Ladies and gentlemen, with all due respect, the water is getting muddy! If I were you, I would strive for simplicity. (Yet, who knows? Perchance what you are doing may yield greater results, however complicated.) I would keep everything as simple as possible. (“We are lovers of beauty, but simple in our tastes.”) “Ockham’s razor”, a principle of simplicity, can definitely be applied to the situation at hand. According to the scholastic philosopher William of Ockham, Entita non sunt multiplicanda praeter necessitate: “Entities are not to be multiplied beyond necessity” or “The number of entities used to explain phenomena should not be increased unnecessarily”. In other words, of two or more possible explanations for a phenomenon, choose the one that explains what is to be explained with the fewest assumptions and explanatory principles. And, of course, as the great Aristotle stated, this is a rational (ratio, proportion) process. I think it is fair to posit that an underlying principle of Italian cuisine in general is simplicity.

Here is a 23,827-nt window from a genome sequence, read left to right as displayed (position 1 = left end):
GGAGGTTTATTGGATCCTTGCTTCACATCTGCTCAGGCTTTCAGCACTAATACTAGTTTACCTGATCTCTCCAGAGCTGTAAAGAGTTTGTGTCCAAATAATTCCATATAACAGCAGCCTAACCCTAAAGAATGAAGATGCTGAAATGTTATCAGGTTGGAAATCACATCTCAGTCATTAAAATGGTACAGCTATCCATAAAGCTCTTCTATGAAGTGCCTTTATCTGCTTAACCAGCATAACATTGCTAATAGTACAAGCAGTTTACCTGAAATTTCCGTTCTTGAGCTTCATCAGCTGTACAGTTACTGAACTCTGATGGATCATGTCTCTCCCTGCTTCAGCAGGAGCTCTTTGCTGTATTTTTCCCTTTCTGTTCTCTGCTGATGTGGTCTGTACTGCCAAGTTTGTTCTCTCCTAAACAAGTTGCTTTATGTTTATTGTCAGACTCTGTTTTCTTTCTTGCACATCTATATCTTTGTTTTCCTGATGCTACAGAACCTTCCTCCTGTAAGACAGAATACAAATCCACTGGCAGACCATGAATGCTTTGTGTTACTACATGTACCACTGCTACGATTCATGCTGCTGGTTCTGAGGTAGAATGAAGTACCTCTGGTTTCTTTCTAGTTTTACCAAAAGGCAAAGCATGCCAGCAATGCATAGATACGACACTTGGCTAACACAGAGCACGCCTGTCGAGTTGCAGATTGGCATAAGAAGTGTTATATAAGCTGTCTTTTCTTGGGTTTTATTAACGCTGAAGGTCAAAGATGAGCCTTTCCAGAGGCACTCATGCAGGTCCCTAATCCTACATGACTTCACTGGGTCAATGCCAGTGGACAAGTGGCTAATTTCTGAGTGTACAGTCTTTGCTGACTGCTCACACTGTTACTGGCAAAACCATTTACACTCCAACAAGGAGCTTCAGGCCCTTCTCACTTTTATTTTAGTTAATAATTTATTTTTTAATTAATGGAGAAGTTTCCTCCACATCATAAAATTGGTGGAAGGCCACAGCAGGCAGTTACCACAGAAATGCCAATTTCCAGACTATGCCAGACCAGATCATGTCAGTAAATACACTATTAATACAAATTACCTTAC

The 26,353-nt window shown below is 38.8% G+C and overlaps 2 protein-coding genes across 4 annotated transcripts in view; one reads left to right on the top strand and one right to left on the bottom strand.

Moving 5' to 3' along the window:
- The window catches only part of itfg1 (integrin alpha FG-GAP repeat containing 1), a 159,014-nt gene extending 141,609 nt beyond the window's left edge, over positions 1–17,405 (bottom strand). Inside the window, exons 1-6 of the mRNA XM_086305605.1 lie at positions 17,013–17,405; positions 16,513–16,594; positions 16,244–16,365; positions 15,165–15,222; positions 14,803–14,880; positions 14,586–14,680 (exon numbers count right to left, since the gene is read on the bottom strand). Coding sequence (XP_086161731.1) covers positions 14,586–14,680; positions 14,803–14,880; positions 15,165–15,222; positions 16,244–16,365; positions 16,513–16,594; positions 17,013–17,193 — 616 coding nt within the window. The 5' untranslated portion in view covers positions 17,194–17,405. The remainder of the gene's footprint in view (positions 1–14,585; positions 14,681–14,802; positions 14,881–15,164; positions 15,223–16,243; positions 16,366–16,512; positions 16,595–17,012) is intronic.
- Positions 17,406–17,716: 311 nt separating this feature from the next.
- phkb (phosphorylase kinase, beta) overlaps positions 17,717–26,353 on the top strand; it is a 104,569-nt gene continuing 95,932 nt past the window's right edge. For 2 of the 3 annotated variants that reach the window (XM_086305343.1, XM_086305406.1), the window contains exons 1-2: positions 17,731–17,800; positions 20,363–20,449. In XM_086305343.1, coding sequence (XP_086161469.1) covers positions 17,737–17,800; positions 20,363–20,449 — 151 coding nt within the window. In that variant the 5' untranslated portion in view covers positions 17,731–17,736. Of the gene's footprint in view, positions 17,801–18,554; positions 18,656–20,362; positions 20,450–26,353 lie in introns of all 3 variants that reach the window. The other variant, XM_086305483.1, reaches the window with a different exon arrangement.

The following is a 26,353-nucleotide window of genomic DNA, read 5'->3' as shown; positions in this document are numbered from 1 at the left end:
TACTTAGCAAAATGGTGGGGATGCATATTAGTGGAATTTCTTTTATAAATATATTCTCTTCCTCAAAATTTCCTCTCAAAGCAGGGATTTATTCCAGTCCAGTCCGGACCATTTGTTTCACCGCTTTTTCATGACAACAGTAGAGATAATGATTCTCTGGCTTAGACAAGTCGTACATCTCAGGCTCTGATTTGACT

Since here we are concerned with causation in transforming or changing the flour, Aristotle’s “four causes” may be of assistance here. Aristotle was of the belief that to understand a natural phenomenon, one should determine the four following causes thereof:
1. “Material Cause” (change produced out of which or what),
2. “Formal Cause” (change produced into which),
3. “Efficient Cause” (change produced by which), and
4. “Final Cause” (change produced for the sake of which)
If we walk on a beach and see footprints (the formal cause), we can legitimately infer that a human being (the efficient cause) must have walked there before we did. Because of past experience, we might even be able to tell the person's weight by examining the size and depth of the footprints.
Tonight, around 7:30 PM (Pacific time), I finished making a mass of dough that is hydrated at 48%!!! (I am pushing the limit to see how low I can go.) To get the hydration level as accurate as possible, I refrained from using liquid culture. Instead, I used precisely 0.20 grams of fresh yeast. We shall see the results tomorrow around this time. Good night everyone!